What is a developmental disability?
A developmental disability is a disability which occurs before an individual reaches 18 years of age, is expected to continue indefinitely and constitutes a substantial handicap. Developmental disabilities include intellectual disability, cerebral palsy, epilepsy, autism, and disabling conditions closely related to intellectual disability or requiring similar treatment to that required for individuals with intellectual disability.
What is the AAIDD (American Association on Intellectual and Developmental Disabilities) definition of intellectual disability?
Intellectual disability is characterized by significant limitations both in intellectual functioning and adaptive behavior as expressed in conceptual, social, and practical skills, which are apparent prior to the age of 18.
The definition of intellectual disability above does not stand alone; the definition must be applied within a context based on five assumptions:
- Limitations in present functioning must be considered within the context of community environments typical of the individual’s age peers and culture;
- Valid assessment considers cultural and linguistic diversity as well as differences in communication, sensory, motor, and behavioral factors;
- Within the individual, limitations often coexist with strengths;
- An important purpose of describing limitations is to develop a profile of needed supports; and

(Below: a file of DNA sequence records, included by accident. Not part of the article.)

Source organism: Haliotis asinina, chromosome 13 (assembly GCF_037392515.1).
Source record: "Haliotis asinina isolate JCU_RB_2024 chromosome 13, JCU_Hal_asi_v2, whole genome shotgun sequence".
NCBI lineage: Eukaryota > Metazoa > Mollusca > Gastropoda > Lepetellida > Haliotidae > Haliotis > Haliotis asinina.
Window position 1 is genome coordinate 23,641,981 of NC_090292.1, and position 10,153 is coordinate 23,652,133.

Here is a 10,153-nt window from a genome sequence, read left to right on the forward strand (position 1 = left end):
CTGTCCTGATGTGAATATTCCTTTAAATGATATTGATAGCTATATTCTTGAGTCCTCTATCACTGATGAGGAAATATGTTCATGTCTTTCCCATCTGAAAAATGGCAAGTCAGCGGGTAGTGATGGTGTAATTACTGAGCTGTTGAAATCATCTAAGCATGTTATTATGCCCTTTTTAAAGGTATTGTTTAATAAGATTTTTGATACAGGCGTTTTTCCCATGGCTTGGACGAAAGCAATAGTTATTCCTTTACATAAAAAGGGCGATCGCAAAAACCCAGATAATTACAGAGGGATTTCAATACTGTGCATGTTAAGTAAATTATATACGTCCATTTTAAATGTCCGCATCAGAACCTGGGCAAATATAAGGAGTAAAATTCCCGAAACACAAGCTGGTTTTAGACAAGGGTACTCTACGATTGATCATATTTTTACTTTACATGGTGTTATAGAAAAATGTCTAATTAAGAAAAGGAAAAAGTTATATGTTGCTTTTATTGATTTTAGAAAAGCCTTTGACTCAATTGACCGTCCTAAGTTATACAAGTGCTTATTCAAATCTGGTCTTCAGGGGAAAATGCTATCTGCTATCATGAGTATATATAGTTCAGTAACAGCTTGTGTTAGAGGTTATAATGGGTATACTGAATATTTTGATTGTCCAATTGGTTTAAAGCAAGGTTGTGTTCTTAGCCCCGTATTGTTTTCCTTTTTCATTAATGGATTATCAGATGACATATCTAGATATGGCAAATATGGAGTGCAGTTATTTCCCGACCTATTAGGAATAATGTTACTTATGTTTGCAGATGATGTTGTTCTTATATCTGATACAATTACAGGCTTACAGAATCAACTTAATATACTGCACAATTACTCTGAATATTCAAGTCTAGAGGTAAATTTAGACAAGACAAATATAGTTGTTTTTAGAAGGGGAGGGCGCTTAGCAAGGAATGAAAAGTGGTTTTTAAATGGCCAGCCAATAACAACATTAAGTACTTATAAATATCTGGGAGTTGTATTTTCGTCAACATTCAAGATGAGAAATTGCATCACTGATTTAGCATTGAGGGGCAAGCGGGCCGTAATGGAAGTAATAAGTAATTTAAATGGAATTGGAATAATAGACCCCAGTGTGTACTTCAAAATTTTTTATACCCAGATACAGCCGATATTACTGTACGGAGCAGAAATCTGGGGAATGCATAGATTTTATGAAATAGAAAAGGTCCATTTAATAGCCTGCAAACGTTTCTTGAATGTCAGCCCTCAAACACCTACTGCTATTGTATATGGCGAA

- With appropriate personalized supports over a sustained period, the life functioning of the person with intellectual disability generally will improve
*Source: American Association on Intellectual and Developmental Disabilities
What services does Becoming Independent offer to people with developmental disabilities?
Becoming Independent offers a variety of services. Please refer to our Programs page for a full list.
How long has Becoming Independent been in operation?
BI was established in 1967.
How old do you have to be to participate in BI’s programs?
The programs currently offered support adults over the age of 18.
How many people are served by Becoming Independent?
Close to 1,000 men and women are supported by Becoming Independent.
How is Becoming Independent funded?
Most of our funding is received from the State of California, through the North Bay Regional Center. Other funds result from fundraising activities, including events, grants and donation campaigns. See our Financials for more information.
How do you apply for services with Becoming Independent?
Most of the individuals entering our programs are referred by the North Bay Regional Center and/or the Department of Rehabilitation. If individuals do not qualify for funding from these sources, and are able to private pay, they can arrange for an informational interview by contacting us at 707.524.6600 or firstname.lastname@example.org.
Where are the services offered?
Becoming Independent offers services in both Sonoma and Marin County.
Who do we contact for more information?
Please see our contact page for more information.
What are the requirements of the HCBS Final Rule?
Please download this PDF for information on the HCBS Final Rule.